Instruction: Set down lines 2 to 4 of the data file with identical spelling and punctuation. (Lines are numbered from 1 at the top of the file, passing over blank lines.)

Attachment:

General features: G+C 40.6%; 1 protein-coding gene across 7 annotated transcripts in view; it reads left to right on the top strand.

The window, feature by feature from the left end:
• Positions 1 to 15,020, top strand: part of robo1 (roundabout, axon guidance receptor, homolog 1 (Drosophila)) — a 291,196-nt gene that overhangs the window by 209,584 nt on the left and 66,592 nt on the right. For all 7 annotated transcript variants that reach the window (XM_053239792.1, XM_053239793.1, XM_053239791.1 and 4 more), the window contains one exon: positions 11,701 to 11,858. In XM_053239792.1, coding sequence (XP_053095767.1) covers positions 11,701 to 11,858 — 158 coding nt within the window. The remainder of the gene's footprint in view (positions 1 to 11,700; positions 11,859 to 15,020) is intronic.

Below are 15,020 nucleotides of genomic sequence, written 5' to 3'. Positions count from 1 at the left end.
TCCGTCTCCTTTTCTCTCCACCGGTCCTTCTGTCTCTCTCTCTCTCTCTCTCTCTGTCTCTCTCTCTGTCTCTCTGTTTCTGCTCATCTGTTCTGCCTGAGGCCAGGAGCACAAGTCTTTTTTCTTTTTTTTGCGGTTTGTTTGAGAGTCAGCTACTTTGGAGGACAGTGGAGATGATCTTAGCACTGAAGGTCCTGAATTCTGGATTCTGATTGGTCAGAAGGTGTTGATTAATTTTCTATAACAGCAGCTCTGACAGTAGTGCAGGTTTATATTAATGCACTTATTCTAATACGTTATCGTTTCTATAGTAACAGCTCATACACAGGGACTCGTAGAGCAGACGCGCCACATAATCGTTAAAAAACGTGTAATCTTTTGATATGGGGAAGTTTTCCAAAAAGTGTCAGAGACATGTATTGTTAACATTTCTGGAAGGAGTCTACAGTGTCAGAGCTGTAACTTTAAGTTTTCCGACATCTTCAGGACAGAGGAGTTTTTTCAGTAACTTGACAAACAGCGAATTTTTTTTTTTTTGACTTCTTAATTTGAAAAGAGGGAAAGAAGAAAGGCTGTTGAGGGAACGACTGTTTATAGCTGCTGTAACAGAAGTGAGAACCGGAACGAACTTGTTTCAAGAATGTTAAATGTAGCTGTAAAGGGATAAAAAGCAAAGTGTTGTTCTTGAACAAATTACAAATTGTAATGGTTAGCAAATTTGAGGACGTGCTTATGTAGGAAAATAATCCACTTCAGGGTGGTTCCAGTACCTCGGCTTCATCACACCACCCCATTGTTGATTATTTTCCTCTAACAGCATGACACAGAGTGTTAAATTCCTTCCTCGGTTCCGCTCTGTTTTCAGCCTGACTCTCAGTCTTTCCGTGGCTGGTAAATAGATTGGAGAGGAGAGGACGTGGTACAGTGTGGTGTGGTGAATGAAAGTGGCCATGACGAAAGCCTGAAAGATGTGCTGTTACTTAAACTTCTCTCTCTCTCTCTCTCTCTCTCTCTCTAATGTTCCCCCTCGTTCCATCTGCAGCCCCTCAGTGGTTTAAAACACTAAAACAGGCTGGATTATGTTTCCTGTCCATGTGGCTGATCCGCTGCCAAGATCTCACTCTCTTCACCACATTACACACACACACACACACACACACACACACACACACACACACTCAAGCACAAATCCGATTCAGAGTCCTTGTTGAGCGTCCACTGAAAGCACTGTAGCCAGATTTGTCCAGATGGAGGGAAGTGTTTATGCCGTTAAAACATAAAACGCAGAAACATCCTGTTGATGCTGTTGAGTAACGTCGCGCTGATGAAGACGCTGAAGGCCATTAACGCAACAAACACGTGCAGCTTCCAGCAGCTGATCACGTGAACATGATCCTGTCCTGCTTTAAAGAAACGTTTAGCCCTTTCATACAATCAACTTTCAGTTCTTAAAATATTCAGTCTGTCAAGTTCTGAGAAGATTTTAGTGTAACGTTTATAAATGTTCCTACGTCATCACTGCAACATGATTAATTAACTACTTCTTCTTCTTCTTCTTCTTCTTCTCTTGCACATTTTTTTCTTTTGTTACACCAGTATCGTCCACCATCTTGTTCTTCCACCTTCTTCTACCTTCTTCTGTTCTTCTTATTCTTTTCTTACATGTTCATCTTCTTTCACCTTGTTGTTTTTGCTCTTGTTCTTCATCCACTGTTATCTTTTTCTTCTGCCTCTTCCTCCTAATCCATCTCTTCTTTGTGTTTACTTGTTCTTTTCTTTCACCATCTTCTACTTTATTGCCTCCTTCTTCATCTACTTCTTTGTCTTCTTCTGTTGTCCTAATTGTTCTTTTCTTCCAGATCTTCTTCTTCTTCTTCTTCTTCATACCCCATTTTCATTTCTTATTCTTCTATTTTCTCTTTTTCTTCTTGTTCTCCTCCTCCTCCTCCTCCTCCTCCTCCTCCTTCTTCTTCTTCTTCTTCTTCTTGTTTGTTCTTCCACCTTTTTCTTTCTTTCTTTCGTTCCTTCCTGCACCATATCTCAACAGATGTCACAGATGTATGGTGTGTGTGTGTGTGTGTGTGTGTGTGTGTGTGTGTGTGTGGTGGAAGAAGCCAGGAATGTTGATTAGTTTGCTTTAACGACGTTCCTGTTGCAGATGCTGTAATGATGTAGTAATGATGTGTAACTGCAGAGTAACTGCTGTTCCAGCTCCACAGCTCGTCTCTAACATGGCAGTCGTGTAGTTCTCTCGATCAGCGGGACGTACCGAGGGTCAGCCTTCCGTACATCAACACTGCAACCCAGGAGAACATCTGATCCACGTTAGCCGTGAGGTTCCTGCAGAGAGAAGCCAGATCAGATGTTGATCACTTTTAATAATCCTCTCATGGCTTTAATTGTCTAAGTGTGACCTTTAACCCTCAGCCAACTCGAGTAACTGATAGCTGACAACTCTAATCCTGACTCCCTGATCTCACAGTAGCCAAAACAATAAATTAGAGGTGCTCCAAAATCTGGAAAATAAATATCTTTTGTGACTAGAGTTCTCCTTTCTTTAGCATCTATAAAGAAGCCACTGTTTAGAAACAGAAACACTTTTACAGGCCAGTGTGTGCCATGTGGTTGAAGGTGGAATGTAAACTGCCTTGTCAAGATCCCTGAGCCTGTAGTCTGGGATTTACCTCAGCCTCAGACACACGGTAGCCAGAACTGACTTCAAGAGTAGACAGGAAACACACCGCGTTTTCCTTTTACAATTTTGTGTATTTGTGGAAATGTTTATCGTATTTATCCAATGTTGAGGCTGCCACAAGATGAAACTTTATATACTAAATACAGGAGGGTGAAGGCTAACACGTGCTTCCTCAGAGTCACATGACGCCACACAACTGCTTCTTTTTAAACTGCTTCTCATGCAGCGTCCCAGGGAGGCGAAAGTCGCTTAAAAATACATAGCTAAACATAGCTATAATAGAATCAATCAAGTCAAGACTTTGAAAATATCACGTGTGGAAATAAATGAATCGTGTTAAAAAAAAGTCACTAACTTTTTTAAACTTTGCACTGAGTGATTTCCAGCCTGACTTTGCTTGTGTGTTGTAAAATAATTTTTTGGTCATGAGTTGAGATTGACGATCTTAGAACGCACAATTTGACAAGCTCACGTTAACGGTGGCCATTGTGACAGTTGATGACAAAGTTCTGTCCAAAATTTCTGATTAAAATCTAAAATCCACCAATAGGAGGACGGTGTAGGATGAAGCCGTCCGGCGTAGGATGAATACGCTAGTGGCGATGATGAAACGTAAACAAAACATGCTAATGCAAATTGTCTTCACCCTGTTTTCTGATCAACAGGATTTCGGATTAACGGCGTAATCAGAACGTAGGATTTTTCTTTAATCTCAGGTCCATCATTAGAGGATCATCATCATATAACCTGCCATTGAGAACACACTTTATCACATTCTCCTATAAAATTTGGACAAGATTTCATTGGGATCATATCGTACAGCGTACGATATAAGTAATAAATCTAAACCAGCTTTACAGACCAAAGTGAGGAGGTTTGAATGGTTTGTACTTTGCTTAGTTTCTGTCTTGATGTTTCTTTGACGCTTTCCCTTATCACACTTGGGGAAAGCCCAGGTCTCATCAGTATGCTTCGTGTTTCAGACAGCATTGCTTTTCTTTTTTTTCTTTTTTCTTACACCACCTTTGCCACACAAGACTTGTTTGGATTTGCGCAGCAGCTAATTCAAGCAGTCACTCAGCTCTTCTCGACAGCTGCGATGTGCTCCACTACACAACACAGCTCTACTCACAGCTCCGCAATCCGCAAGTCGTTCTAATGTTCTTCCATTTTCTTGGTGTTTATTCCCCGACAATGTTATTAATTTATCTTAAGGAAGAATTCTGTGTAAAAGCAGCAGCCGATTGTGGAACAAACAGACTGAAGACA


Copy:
The window, feature by feature from the left end:
• Positions 1 to 15,020, top strand: part of robo1 (roundabout, axon guidance receptor, homolog 1 (Drosophila)) — a 291,196-nt gene that overhangs the window by 209,584 nt on the left and 66,592 nt on the right. For all 7 annotated transcript variants that reach the window (XM_053239792.1, XM_053239793.1, XM_053239791.1 and 4 more), the window contains one exon: positions 11,701 to 11,858. In XM_053239792.1, coding sequence (XP_053095767.1) covers positions 11,701 to 11,858 — 158 coding nt within the window. The remainder of the gene's footprint in view (positions 1 to 11,700; positions 11,859 to 15,020) is intronic.

Below are 15,020 nucleotides of genomic sequence, written 5' to 3'. Positions count from 1 at the left end.